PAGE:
Mosquitos, commonly seen as a nuisance in most parts of the country, might be more dangerous than that designation implies. Due in part to global climate change and local fluctuations in temperature, certain species are cropping up in new areas, finding lush feeding grounds and spreading disease as they go.
Scientists and researchers have a tough road ahead when it comes to curbing the rapid reproduction of these dangerous pests. And as climates continue to change, their headaches are just beginning.
Mosquitos, for all their annoyance, also remain the deadliest animal on the earth. Each year, around a million lives are lost to mosquito-borne illnesses — particularly malaria — with some 500 million cases of disease transferals from mosquito-human contact. While wealthier nations curbed these numbers significantly through vaccines and effective medicine, the movement of large mosquito populations to previously undisturbed areas makes the system harder to implement.
In particular, mosquitos are known for spreading a plethora of nasty blood-related diseases. Malaria is highest on the list for lives taken, as it regularly scourges impoverished areas of Africa and South America. However, a barrage of anti-malarial drugs and treatments can be used to combat the parasite and are available in most developed nations should infection occur. The parasite is too complex for a single effective vaccine to exist.
Also on the list are West Nile Virus, Yellow Fever, Dengue and Zika — all of which are deadly, debilitating or extremely uncomfortable for infected patients. Though some of these diseases fly under the radar — West Nile doesn’t show in 70 to 80 percent of those infected — other serious problems, like meningitis, can emerge.
Of course, longtime residents of areas high in mosquitos may have developed partial immunities to these ailments. If not, their local hospitals surely keep the essential medicines, vaccines and pharmaceuticals in stock. But what happens when large populations of disease-carrying mosquitos spread inland?
Mosquitos characteristically thrive in warm climates, spawn in stagnant water during the spring and reach a population spike in the summer. As the winter comes along, mosquitos in the more temperate zones pass away and resurge with the next year’s warmth.
Global warming might be in the process of changing all that. Due to abnormally high temperatures in some regions, this annual kill-off is not necessarily happening. Instead, more female mosquitos survive the winter, emerge in the spring, and explode the population come summertime. The warming temperatures also reveal new waterways and swamps from underneath mountainous snowmelt, and along with it new areas for the population to spread.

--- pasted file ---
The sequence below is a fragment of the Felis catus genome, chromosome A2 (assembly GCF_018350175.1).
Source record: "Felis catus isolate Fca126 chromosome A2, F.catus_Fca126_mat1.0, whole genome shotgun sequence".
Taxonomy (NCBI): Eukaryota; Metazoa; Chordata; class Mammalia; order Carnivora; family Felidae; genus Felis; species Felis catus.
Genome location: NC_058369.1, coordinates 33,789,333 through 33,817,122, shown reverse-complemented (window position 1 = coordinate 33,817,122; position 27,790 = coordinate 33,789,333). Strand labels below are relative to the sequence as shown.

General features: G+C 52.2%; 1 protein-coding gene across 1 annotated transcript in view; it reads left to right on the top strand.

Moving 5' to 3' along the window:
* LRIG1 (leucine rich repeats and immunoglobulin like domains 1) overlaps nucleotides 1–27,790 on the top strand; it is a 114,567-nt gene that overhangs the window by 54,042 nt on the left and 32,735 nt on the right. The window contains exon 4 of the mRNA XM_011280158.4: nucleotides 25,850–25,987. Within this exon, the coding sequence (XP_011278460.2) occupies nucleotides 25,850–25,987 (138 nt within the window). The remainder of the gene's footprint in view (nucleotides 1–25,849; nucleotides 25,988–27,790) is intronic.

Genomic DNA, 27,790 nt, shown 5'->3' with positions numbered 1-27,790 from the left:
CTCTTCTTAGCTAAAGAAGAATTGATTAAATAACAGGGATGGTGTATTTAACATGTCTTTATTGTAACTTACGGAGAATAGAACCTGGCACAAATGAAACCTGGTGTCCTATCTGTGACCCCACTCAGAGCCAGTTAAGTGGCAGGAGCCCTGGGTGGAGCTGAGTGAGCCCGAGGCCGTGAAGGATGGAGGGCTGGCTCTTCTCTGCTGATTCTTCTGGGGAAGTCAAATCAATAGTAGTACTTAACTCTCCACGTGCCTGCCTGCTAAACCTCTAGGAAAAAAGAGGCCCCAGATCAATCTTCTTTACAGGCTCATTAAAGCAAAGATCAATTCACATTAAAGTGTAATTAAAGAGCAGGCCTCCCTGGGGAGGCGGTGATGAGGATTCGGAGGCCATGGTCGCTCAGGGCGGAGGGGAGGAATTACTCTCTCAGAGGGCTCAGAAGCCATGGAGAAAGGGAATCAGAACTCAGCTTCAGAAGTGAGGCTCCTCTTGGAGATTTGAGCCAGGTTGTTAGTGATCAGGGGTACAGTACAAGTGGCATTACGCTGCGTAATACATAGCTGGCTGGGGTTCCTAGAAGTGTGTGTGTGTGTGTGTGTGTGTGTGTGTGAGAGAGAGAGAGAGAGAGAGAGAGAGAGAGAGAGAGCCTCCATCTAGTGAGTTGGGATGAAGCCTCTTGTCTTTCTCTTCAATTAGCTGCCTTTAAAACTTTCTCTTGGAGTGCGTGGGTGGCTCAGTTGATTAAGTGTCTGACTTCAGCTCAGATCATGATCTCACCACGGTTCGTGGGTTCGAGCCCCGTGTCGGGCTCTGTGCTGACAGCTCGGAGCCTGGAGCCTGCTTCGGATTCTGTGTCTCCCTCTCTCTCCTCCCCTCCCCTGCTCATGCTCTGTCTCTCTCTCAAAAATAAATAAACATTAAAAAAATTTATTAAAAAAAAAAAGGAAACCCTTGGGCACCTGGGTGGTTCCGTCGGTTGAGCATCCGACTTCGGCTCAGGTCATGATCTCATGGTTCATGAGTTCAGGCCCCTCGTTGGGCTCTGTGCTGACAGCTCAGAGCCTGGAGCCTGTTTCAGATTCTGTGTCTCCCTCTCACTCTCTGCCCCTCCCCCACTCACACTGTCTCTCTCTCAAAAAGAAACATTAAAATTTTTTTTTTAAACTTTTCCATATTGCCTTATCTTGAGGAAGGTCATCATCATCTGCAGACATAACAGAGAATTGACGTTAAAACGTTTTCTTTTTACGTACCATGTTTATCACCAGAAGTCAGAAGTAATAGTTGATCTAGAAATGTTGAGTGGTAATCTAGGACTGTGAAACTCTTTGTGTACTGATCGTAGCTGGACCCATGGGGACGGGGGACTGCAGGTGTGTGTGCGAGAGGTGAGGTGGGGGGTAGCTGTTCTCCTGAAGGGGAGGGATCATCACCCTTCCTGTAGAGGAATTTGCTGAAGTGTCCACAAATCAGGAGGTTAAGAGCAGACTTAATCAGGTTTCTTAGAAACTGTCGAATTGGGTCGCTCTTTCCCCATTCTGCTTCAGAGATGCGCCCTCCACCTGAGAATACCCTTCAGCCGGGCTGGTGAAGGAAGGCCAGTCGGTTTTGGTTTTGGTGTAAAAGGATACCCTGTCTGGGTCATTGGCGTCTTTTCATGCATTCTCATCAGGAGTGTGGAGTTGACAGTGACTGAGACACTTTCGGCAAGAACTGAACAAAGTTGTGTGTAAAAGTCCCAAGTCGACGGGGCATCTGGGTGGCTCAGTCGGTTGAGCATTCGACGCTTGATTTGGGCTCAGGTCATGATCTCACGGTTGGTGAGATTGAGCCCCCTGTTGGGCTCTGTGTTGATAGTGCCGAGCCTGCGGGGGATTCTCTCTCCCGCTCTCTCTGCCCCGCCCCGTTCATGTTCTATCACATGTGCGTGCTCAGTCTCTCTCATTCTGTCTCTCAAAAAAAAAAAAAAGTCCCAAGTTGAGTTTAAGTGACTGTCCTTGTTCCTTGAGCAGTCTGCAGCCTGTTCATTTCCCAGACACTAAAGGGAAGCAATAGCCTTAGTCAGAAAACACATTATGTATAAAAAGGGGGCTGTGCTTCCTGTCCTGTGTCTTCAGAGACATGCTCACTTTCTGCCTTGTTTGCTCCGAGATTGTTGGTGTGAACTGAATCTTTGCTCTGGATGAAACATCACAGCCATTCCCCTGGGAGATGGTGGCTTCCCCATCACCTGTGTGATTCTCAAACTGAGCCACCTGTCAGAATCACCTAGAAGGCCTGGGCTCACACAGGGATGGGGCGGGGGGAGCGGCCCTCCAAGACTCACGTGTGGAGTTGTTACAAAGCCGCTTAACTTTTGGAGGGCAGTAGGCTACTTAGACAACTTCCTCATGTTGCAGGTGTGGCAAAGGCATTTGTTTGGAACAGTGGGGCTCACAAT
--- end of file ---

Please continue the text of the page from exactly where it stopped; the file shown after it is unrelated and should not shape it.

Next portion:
Preventing the Spread
The most effective means of fixing this problem is preventing the growth and spread of mosquito populations from beyond their natural areas.
With all this in mind, scientists have released millions of new mosquitos into the wild. Luckily for us, these mosquitos are sterilized males who, it is hoped, will compete with the fertile males to mate with the females, resulting in unfertilized eggs and a gradual decrease in the population.
Though this process should work, years of population observations and weighing of other factors will need to occur before a solid consensus. Furthermore, no one is entirely certain how many sterilized males will be necessary to offset the population booms. Too many could mean the annihilation of native mosquito populations or an adverse impact on the predators that rely on mosquitos for food.
More traditional means also prove effective. Widespread use of pesticides in common mosquito spawn zones has seen a decrease in populations from some areas. Additionally, more holistic sprays, infusions and smokes — including garlic, citronella candles and wood smoke — can help in individual yards.
Increasing the number of natural predators in the area can go a long way as well. In some areas, scientists have begun bolstering the local bat and spider populations, as these natural predators have none of the negative side effects of pesticides and cover a wider range than individual pest remedies. Again, calculating the exact number of predators to introduce can be difficult — too many bats or spiders might cause the entire predator population to starve.
While the risks of mosquito overpopulation look grim, there are a plethora of effective ways to deal with the pests. We can all be optimistic knowing that tons of research and money have gone into understanding the issue and testing various methods for dealing with it. Over time, our methods will only improve.
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